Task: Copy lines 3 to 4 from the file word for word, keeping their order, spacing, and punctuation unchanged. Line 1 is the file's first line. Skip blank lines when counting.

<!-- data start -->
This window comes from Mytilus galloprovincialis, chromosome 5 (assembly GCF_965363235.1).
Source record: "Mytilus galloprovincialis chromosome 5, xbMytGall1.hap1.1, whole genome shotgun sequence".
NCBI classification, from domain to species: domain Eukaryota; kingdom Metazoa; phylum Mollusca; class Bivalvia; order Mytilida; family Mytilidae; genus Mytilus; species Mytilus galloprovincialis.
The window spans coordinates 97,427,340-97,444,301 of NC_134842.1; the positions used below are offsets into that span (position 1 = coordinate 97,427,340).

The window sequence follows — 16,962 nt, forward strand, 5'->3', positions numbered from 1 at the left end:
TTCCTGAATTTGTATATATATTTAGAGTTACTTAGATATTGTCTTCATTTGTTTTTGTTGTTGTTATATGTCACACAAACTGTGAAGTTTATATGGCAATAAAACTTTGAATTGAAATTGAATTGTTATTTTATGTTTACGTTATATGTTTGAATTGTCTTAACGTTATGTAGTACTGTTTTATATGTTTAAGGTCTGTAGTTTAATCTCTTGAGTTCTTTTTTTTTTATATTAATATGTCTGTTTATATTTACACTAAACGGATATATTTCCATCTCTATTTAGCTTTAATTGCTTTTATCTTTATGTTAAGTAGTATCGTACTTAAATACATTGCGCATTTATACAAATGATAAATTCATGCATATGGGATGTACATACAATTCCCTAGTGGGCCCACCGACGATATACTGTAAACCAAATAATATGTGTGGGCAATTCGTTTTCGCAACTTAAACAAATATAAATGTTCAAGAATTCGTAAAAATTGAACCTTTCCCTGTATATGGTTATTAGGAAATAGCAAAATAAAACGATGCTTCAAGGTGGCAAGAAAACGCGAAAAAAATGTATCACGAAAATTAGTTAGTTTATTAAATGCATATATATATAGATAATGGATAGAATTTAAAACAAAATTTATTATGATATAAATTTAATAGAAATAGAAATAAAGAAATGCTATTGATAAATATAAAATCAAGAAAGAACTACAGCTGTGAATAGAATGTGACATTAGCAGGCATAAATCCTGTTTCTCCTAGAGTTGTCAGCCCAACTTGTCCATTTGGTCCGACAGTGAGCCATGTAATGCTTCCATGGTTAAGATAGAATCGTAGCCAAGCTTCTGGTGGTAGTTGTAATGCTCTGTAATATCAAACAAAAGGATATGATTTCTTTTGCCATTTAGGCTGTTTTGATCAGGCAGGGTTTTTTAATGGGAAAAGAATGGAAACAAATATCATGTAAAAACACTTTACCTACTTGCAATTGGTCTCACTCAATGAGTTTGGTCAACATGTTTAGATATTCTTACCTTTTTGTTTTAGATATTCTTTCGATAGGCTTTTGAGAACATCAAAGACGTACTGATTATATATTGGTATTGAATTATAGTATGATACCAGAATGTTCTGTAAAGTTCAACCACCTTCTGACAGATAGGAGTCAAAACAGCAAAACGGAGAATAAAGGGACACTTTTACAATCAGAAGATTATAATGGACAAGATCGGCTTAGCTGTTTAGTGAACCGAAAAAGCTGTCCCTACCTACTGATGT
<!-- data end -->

NCBI classification, from domain to species: domain Eukaryota; kingdom Metazoa; phylum Mollusca; class Bivalvia; order Mytilida; family Mytilidae; genus Mytilus; species Mytilus galloprovincialis.
The window spans coordinates 97,427,340-97,444,301 of NC_134842.1; the positions used below are offsets into that span (position 1 = coordinate 97,427,340).